Pride is a feeling of deep pleasure or satisfaction derived from one’s own achievements, the achievements of those with whom one is closely associated, or from qualities or possessions that are widely admired.
This aspect is the foundation of any strong athletic department’s culture, and crucial to any success that the department may experience, whether on the field of play, in the classroom or in the community. Programs which lack pride may find occasional success in these areas; however, they may be unable to sustain it, because athletic talent graduates, new ideas become old and the culture has not been properly developed.
An important role of an athletic director is to continually identify ways to promote the success of a school’s student-athletes and teams, and to build that pride within the school and community. Understanding and executing this role is a crucial step to gain the much-needed support and appreciation from all stakeholders. Measuring success of student-athletes and teams in multiple ways ensures that all programs have an ability to be promoted equally, which helps develop a collective pride and culture across the entire department.
Education-based interscholastic athletics can be a source of great enjoyment and involvement for many communities. It can bring schools and communities together. There is an inherent desire from all stakeholders to see their school succeed.
The question becomes, therefore, how do we sustain a positive culture of pride and how do we promote it?
Being Present at Events:
• In order to grow and maximize a positive impact within the program and to create the desired culture, it is essential for the athletic director to be visible at events. This step shows the community, coaches, stakeholders but most importantly all the student-athletes that you are “all in.” Make sure everyone knows your name, not as if they are surprised that you are there. The more visible you are, the more positive athletic program and culture you will build.
Getting the Best Gear for Student-Athletes and Branding
• One thing that usually gets student-athletes excited is having the best possible athletic gear! By being creative with your budget, developing relationships to acquire ancillary funding such as grants may help you achieve this goal. This step goes well beyond the logo on the front of the uniform. When students are proud of what they are wearing, there can be a tremendous uptick in positive school pride and an improved culture.
• Branding is a major focus point when it comes to building not only a positive culture, but also to promote your athletic program. It is essential to have everything uniform across the board. To accomplish this goal, create a committee or focus group that consists of all stakeholders to decide upon a logo which can be used across your program. There should be one brand, one beat, one voice! Branding plays a large role in fostering a positive culture.
• Understanding the students’ view of your athletic program is key to its success. While there are always administrative decisions that need to be made in order to operate the program, such as scheduling and budgeting, it can be extremely valuable to go to student-athletes for input. Gathering data isn’t a difficult task, because it is as simple as developing a Scannable QR code that leads to questions for the students to answer. By seeking input from your athletes, this will speak volumes and help to build a positive relationship!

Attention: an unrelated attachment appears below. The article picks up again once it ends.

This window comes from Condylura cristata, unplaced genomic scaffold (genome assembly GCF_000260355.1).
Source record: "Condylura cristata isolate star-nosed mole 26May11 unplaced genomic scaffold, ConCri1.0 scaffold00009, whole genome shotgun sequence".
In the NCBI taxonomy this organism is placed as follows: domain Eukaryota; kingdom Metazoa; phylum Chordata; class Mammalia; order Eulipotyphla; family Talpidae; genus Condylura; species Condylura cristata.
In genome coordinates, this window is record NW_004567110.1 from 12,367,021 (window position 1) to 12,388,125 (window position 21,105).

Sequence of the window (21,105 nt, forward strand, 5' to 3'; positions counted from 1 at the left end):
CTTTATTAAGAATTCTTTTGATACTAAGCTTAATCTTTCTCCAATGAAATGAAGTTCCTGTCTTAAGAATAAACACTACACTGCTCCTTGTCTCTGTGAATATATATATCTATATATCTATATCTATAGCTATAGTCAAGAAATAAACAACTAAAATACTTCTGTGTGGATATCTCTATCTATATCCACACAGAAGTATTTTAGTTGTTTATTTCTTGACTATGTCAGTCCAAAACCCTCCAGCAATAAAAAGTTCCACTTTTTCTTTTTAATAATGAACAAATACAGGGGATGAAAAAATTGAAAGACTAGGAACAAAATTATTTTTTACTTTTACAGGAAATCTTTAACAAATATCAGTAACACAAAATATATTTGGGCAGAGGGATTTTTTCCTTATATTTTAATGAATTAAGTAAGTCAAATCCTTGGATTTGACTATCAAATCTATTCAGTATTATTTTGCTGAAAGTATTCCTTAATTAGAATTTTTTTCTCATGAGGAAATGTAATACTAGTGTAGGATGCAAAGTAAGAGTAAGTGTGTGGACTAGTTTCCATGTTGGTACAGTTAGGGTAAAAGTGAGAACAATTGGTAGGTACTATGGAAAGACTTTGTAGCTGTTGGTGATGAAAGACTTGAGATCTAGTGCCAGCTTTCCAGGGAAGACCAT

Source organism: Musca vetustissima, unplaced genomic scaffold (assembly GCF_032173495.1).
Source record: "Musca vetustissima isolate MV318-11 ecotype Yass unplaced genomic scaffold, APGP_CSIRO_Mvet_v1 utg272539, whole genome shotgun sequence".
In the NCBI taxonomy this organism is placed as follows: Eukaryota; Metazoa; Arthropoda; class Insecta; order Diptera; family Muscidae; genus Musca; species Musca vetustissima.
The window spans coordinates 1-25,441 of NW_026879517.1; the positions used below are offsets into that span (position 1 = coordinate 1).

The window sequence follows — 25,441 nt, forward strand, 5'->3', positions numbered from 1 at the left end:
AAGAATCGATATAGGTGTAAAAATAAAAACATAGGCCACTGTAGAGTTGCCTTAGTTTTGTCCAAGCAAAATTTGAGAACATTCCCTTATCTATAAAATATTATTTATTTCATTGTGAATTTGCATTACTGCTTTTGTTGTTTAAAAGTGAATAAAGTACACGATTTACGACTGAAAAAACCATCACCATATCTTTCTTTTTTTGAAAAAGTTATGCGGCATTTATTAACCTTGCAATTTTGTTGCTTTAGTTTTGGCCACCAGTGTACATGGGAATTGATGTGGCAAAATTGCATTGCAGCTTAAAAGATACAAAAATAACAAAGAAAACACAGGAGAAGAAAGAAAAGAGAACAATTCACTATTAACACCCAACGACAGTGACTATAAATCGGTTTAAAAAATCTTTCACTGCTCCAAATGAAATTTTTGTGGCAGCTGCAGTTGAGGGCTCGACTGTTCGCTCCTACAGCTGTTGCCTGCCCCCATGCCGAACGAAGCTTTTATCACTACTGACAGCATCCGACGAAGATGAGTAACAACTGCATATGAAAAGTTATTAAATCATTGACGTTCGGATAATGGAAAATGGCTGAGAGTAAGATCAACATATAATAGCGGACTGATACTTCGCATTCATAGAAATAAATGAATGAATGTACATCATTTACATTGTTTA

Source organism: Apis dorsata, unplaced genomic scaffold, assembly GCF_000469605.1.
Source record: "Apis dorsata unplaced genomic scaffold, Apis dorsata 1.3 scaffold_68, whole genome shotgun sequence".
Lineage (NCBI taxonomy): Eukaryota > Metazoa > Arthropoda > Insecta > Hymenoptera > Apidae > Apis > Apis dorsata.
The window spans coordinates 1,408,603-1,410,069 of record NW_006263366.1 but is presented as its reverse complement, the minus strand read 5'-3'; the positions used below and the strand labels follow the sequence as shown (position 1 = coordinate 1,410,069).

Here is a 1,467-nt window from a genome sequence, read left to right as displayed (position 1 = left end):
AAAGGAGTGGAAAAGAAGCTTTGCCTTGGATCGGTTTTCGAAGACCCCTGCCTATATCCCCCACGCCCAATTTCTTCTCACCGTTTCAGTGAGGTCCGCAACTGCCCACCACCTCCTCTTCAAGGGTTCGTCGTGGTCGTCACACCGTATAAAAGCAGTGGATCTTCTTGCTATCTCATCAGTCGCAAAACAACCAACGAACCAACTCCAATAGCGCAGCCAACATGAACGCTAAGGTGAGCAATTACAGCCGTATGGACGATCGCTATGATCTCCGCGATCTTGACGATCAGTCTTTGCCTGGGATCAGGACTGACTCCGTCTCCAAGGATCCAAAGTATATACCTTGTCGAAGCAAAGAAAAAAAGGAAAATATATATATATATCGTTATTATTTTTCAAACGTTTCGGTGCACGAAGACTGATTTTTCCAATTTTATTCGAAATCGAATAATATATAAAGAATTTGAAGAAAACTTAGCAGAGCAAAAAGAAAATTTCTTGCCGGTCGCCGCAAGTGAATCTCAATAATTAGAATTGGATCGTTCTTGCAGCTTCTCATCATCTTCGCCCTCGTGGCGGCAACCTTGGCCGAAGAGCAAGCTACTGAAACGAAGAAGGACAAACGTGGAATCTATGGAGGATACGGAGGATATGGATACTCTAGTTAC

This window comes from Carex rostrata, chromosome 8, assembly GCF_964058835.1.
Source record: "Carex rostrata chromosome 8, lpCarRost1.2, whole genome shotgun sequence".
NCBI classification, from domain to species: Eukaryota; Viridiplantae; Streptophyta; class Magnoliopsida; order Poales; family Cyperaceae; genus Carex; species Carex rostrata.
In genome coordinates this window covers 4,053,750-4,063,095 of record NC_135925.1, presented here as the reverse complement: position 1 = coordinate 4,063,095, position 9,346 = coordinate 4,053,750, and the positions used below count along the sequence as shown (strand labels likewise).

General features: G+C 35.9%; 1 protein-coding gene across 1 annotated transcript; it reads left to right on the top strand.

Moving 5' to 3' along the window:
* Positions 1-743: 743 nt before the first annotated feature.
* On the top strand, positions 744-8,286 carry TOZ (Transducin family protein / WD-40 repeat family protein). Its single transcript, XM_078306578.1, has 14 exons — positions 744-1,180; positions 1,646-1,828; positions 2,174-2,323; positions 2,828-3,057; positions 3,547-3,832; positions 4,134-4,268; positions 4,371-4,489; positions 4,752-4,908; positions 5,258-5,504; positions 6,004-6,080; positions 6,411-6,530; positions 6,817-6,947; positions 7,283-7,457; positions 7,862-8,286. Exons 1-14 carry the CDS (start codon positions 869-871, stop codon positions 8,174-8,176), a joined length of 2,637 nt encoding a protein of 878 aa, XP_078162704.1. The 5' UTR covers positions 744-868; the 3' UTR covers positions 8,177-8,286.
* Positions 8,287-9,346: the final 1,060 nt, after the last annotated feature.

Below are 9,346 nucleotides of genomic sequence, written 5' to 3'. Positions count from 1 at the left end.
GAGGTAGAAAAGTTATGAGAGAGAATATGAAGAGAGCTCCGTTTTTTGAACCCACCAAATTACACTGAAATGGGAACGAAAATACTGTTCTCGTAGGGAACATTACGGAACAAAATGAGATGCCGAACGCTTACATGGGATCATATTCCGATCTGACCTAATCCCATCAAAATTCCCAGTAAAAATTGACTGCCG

• It is essential to promote your program through multiple methods. Social media is an amazing tool, and the student athletes can relate to it. Develop “hype videos” or a “picture day” to generate excitement within your program. Continue to update your athletic website with the most up-to-date information. Streamline all mediums to ensure that your program is fully being promoted, which will not only generate interest with prospective student-athletes but will also help create that positive culture.
Livestream Athletic Events
• Athletic administrators have experienced great developments in technology as part of their position and they should embrace them. Live streaming events, for example, is the new norm and you should utilize it as a tool to promote your program. There are several ways to livestream contests such as the NFHS Network, utilizing your existing school district staff and technology, and various social media platforms and private vendors. This is a positive platform to market your program.
Community Service and Involvement
• Being an athletic director doesn’t stop on your school’s campus and it is critical to be an integral part of the community. Attend and host community events such as a peewee football game at half-time of your contest and also incorporate the youth league cheerleaders. These kids will never forget this opportunity and will look forward to being a varsity athlete when they get older. In addition, participate in special ceremonies, sponsored walks and ribbon-cutting ceremonies. All of these examples will generate a favorable impression of your program and it is always good to give back to the community, because with their backing there is nothing that you can’t accomplish!
The role and responsibilities of an athletic administrator are vast; however, creating and promoting a positive culture for all stakeholders and the community is an aspect that cannot be overlooked. If you, as the leader of your program, are not doing it, who will?
Peter Cardone is the Director of Health, Physical Education & Athletics for Glen Cove City School District in Glen Cove, New York. He is also the vice-president for Nassau County Officials as well as serving as a member of the High School Athletic Council for Nassau County Section VIII Athletics. David Barth, CAA, is the Supervisor of Health, Physical Education, Athletics and Recreation in the South Huntington (New York) School District.